Though I had spoken in public at work conferences, that did not prepare me fully for making a speech at my first anti-Brexit rally in London, in front of 120,000 people. However, once on stage, and in front of an appreciative crowd, all the tension disappeared, and I started to enjoy myself. I have repeated the experience many times since and welcome any opportunity to make a speech now.
How are things going with this new initiative? We would love to hear some specific examples or stories.
Although the main aim of our campaign — to stop Brexit from happening — has failed, there is still much work to be done to limit the damage and to keep people informed. Part of that damage limitation is to maintain strong links with the European parliament. We’re going to need those if we are to achieve our longer-term goal of rejoining the EU in the future.
Is there a particular person who you are grateful towards who helped get you to where you are? Can you share a story about that?
Without a doubt, my husband Steve. For almost five years I have worked close to 10 hours a day, 7 days a week, 52 weeks a year, on a voluntary basis. Throughout that time, I have had Steve’s full support through the highs and the lows. Despite us both now being retired, and this not being the retirement we envisaged, he never complains about be a Brexit widower. He enjoys seeing me involved in something that I am passionate about and he’s incredibly proud of what I have achieved.
Can you share the most interesting story that happened to you since you started in this new direction?
Representing British citizens that have made their home in Spain, I visited the European Parliament in Brussels on numerous occasions. Some visits were to make speeches, some to meet European politicians. One visit was to promote a documentary film about anti-Brexit campaigners, “Postcards from the 48%”, in which I was interviewed on various occasions. Visiting the European Parliament was always a joy — an international village full of languages and diversity — all with a common goal.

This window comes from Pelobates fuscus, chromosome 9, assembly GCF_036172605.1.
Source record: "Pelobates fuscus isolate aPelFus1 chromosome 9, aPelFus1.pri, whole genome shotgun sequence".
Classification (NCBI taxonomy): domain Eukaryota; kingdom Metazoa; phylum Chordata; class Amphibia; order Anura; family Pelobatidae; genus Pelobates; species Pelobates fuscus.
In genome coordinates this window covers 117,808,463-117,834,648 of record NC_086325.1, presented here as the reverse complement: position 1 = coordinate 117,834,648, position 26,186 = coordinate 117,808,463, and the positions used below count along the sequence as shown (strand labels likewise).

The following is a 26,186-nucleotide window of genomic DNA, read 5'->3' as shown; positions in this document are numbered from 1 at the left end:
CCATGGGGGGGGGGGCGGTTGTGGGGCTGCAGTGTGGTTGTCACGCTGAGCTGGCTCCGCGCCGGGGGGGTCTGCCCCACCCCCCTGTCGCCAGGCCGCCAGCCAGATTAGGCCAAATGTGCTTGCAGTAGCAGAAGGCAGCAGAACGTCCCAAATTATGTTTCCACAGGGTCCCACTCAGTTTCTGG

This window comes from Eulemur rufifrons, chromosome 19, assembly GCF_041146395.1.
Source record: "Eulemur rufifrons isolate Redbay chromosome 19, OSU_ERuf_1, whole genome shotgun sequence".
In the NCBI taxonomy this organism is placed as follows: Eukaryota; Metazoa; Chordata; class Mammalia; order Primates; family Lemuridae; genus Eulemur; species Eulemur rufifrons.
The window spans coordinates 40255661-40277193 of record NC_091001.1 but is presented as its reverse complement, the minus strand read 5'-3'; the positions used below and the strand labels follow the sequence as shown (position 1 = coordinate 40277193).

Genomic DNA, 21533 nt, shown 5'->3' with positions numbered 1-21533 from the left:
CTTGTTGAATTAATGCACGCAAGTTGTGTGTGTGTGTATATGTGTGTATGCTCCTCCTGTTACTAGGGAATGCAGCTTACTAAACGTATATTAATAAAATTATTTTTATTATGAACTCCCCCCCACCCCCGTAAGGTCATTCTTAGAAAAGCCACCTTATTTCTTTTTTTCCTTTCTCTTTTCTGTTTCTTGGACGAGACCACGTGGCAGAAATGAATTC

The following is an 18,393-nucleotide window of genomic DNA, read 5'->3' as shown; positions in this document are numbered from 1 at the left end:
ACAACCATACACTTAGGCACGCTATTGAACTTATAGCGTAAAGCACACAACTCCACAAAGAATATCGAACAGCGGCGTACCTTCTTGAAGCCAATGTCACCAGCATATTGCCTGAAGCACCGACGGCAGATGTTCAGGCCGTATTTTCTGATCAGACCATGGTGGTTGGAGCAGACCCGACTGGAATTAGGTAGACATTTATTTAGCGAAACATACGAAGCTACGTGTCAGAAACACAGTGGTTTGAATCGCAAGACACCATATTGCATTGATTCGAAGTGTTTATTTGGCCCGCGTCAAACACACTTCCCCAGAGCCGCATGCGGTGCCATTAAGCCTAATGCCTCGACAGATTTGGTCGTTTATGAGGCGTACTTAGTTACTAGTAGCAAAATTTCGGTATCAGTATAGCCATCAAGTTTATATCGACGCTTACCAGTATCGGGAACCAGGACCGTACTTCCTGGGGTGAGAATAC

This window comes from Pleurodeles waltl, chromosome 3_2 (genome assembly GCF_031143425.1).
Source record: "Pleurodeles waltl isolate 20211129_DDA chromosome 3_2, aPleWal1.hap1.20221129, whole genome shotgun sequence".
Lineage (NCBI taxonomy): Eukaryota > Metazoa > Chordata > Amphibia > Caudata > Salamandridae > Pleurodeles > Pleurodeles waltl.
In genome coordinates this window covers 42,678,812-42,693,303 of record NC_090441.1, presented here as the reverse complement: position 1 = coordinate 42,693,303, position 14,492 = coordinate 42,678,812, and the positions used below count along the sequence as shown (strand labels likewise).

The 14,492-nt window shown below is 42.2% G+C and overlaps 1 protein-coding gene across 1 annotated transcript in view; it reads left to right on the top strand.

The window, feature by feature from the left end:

Did you ever struggle with believing in yourself? If so, how did you overcome that limiting belief about yourself? Can you share a story or example?
At times I questioned my abilities, especially when confronted with a new challenge for which I felt ill-qualified. Thankfully I have always been a quick learner, and I know how to play to my strengths too. If I did struggle, it was more likely to be with the sheer weight of work and the hours required to do a good job. Full-time campaigning can be exhausting!
In my own work I usually encourage my clients to ask for support before they embark on something new. How did you create your support system before you moved to your new chapter?
More by luck than judgement. Those around me were as new to campaigning as I was, so we were learning the ropes together. The support that mattered the most — to all of us — was in knowing we weren’t alone, and there was always someone to share the trials and tribulations with. Some members of that support team are now my closest friends, and always will be.
Starting a new chapter usually means getting out of your comfort zone, how did you do that? Can you share a story or example of that?